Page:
It'll be exactly the acceleration due to gravity, because no other force is acting on it. Edit answering comment: You're thinking about velocity. Acceleration isn't something an object has. Objects accelerate because there's an external force acting on them. When B is towing A, it exerts a force on A which causes A to accelerate. When B lets go, that ...


1

True point masses and other singularities can wreak all kinds of havoc in Newtonian physics. A couple of examples: Particles can attain infinite velocity in finite time: Saari, D., and Zhihong J. (1995), "Off to infinity in finite time." Notices of the AMS 42:5. Particles can exhibit non-deterministic behavior. See this question, Norton's dome and its ...


0

Assuming two mass particles, there would be a miniumum r>0 represented by the particles themselves therefore: F= G*(m1*m2)/[r(m1)+r(m2)]^2.


3

Assuming that $m_1$ and $m_2$ take up a finite amount of space (e.g., two spheres of mass with radius $r_0$), that equation isn't even valid for $r < r_0$, so there's no inconsistency. The derivation follows from Gauss' law; it is analogous to the application of Gauss' law in electrostatics; the $m_1$ and $m_2$ are the mass enclosed at some distance $r$. ...


2

No. the whole weight will not act on the base of the container 2. If the whole weight had acted on the base of container 2, then the pressure on the base of container 2 would be equal to that of container 1 i.e., mg/A, where mg is the whole weight of the fluid and A is area of the base. But as you know the pressure at a depth depends on the height of the ...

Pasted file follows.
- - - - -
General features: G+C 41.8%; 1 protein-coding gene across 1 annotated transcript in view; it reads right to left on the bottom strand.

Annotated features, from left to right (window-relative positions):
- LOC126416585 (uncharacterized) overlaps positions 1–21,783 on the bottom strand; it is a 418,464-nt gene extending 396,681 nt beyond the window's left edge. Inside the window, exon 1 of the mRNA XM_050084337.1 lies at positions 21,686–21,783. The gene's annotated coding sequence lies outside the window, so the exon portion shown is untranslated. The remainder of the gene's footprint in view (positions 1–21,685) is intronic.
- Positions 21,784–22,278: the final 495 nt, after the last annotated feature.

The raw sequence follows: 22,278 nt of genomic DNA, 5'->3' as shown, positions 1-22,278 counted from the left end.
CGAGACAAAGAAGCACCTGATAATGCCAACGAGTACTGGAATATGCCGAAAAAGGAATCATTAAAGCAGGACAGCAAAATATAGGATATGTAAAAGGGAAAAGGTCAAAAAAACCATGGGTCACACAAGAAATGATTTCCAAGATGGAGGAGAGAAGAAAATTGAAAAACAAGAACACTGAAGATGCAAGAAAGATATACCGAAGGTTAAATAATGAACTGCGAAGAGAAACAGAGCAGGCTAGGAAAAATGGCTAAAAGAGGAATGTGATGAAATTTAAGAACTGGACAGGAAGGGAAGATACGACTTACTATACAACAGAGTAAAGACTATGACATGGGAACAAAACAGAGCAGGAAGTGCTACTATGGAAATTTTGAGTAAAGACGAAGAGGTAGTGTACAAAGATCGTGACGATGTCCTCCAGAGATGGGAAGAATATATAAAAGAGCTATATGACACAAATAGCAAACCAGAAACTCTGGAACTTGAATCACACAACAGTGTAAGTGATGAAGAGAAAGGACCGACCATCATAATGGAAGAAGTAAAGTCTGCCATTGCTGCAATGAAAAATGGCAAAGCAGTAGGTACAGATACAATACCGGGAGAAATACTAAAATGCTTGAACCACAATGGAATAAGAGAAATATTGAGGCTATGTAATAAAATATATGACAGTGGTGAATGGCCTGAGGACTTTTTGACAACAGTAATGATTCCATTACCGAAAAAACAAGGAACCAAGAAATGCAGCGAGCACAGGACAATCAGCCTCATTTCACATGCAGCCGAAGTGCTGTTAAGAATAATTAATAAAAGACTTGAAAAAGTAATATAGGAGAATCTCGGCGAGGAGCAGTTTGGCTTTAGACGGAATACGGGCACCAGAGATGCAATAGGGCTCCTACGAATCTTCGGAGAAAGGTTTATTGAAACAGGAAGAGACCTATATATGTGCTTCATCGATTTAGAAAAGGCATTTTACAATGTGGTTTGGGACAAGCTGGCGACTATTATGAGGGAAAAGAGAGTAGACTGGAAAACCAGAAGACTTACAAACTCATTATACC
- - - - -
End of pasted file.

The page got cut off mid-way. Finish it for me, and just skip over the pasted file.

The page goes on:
5

No, the entire weight will not directly rest on the base of the slanted container (although it does indirectly). There are a number of ways to approach this, but the easiest way is to observe that the total force acting on the bottom of the container is equal to the sum of the hydrostatic pressure force (the pressure at the bottom of the container multiplied ...


1

As Rahulgarg mentioned, the pressure does not depend on the shape but on the depth. However, the direction of the force caused by pressure can be approximated as being normal to the surface, hence the total force on the sides will depend on the shape. For a fluid at rest like the one I think you are assuming, the pressure at any depth will be $p=p_0+\rho g ...